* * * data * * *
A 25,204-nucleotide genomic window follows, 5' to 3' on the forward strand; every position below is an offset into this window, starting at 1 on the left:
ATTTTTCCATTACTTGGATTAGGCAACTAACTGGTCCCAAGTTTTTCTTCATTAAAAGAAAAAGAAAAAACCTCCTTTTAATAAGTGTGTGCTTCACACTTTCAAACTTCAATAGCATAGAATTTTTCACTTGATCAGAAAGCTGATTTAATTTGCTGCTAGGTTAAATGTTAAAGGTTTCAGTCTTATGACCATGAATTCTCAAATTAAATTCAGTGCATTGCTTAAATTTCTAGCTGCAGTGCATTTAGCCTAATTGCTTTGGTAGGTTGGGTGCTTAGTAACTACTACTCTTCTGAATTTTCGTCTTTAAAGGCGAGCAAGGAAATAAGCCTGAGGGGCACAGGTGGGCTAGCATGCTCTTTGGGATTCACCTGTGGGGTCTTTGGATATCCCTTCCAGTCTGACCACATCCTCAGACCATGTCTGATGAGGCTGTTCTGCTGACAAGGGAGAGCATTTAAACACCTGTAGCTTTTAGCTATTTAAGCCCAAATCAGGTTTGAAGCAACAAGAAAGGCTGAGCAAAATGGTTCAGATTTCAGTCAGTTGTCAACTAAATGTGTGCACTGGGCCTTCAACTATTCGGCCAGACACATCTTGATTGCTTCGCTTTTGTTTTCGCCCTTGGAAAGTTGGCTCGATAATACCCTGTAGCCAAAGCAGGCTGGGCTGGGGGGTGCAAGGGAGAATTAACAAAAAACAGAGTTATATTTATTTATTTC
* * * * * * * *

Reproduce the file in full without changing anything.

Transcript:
A 25,204-nucleotide genomic window follows, 5' to 3' on the forward strand; every position below is an offset into this window, starting at 1 on the left:
ATTTTTCCATTACTTGGATTAGGCAACTAACTGGTCCCAAGTTTTTCTTCATTAAAAGAAAAAGAAAAAACCTCCTTTTAATAAGTGTGTGCTTCACACTTTCAAACTTCAATAGCATAGAATTTTTCACTTGATCAGAAAGCTGATTTAATTTGCTGCTAGGTTAAATGTTAAAGGTTTCAGTCTTATGACCATGAATTCTCAAATTAAATTCAGTGCATTGCTTAAATTTCTAGCTGCAGTGCATTTAGCCTAATTGCTTTGGTAGGTTGGGTGCTTAGTAACTACTACTCTTCTGAATTTTCGTCTTTAAAGGCGAGCAAGGAAATAAGCCTGAGGGGCACAGGTGGGCTAGCATGCTCTTTGGGATTCACCTGTGGGGTCTTTGGATATCCCTTCCAGTCTGACCACATCCTCAGACCATGTCTGATGAGGCTGTTCTGCTGACAAGGGAGAGCATTTAAACACCTGTAGCTTTTAGCTATTTAAGCCCAAATCAGGTTTGAAGCAACAAGAAAGGCTGAGCAAAATGGTTCAGATTTCAGTCAGTTGTCAACTAAATGTGTGCACTGGGCCTTCAACTATTCGGCCAGACACATCTTGATTGCTTCGCTTTTGTTTTCGCCCTTGGAAAGTTGGCTCGATAATACCCTGTAGCCAAAGCAGGCTGGGCTGGGGGGTGCAAGGGAGAATTAACAAAAAACAGAGTTATATTTATTTATTTC